context.registerService(IValidateService.class.getName(), validateService, new Hashtable());

The context object is the shared object across all the bundles within a single Equinox runtime. The context object here refers to the UserLoginServices bundle, which registers the two services with the Eclipse Equinox runtime. Because the OSGi framework allows bundles to expose services for other bundles to use, you expose the packages that implement the functionality of the above-mentioned services.

Here is a snapshot of the MANIFEST.MF of UserLoginServices bundle:

Manifest-Version: 1.0
Bundle-ManifestVersion: 2
Bundle-Name: CommonServices Plug-in
Bundle-SymbolicName: CommonServices
Bundle-Version: 1.0.0
Bundle-Activator: com.infy.setl.common.services.activator.Activator
Export-Package: com.infy.setl.common.services.genericserviceint,
Import-Package: org.osgi.framework;version="1.3.0",
Created-By: 1.5.0_06-b05 (Sun Microsystems Inc.)
Ant-Version: Apache Ant 1.7.1
Eclipse-LazyStart: true
Require-Bundle: org.eclipse.core.runtime

The packages exposed are the ones that contain POJO services. Another developer can import these packages individually or import the whole bundle in his or her application to make use of the services. Your solution itself uses the services of this bundle through UserLoginUI to validate and cache the credentials.


Here are the steps for creating a new UI plug-in.

  1. Click on File tab, select the New option, and then select the Other... option (see Figure 5).

  2. Select the Plug-in Development wizard and then Plug-in Project (see Figure 6).

  3. Use the default selection and click Next (see Figure 7).

  4. Click the Finish button and you have created a blank new plug-in (see Figure 8).

      Manifest and Activation of UI Bundle

      To import service bundle classes for use in the UserLoginUI bundle, specify the following in Manifest.MF:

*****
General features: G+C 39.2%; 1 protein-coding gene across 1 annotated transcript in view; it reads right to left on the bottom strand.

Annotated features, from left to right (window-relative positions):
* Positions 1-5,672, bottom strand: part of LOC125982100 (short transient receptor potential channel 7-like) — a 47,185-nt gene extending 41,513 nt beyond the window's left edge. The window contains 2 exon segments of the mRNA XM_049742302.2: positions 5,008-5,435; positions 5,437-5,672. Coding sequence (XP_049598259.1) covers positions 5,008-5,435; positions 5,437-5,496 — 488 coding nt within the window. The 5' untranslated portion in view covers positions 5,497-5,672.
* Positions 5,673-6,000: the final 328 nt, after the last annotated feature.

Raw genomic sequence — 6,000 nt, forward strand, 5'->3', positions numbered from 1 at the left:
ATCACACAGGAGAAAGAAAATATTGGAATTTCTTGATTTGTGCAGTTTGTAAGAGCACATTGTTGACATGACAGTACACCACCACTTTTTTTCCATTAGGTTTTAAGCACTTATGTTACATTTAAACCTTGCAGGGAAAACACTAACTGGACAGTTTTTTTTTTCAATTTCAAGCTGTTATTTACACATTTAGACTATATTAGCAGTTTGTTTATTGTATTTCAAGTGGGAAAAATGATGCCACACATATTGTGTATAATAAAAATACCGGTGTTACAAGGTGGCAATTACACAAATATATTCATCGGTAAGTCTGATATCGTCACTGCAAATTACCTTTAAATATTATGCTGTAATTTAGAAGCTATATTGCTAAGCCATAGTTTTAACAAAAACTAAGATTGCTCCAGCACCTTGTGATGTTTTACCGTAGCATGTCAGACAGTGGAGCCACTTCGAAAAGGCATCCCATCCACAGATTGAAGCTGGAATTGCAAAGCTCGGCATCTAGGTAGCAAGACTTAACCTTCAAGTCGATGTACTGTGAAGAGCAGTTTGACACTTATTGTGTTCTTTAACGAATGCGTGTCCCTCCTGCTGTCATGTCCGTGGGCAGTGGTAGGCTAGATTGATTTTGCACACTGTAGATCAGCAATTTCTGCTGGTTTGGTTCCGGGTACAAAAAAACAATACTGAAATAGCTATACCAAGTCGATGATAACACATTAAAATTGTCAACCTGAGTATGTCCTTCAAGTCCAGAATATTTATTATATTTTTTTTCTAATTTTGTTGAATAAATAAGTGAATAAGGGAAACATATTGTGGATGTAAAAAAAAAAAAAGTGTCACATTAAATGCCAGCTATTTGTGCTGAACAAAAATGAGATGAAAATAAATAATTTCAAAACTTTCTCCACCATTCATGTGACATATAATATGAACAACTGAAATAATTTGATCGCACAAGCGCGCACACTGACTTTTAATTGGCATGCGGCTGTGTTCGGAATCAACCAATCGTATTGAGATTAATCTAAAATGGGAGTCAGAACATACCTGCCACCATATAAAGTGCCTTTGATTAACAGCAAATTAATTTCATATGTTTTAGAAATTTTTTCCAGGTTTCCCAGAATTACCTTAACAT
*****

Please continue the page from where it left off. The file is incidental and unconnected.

Manifest-Version: 1.0
      Bundle-ManifestVersion: 2
      Bundle-Name: CommonLoginAuth Plug-in
      Bundle-SymbolicName: CommonLoginAuth;singleton:=true
      Bundle-Version: 1.0.0
      Bundle-Activator: com.infy.setl.common.login.activator.Activator
      Require-Bundle: org.eclipse.ui,
      Eclipse-LazyStart: true
      Export-Package: com.infy.setl.common.login.ui
      Bundle-ClassPath: .,
      Import-Package: com.infy.setl.common.services.usermode,

      You export the IValidateService and IContextDataService classes to access the services.

      Next, you install and use the service imported above if the OSGI container has not done it for you (i.e., you start the services programmatically through code). You can do this by adding the code below in the Activator class or by designing a separate class. You need to have the service bundle started because the current bundle depends on the service bundle for validation and caching services.

                     context = bundle.getBundleContext();    
                        userServiceTracker = new ServiceTracker(context,IContextDataService.class.getName(), null);   
                           // grab the service
                           userSessionService = (IUserSessionService)userServiceTracker.getService();
                              return userSessionService;
                  else {
                     try {
                        context = bundle.getBundleContext();
                           userServiceTracker = new ServiceTracker(context,IContextDataService.class.getName(), null);   
                              userSessionService = (IUserSessionService)userServiceTracker.getService();
                                 return userSessionService;
                     catch (BundleException e) {
                        // TODO Auto-generated catch block
                        javaLogger.log(Level.INFO, "Bundle Not Started",e);
               } }

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    This article was originally published on March 18, 2010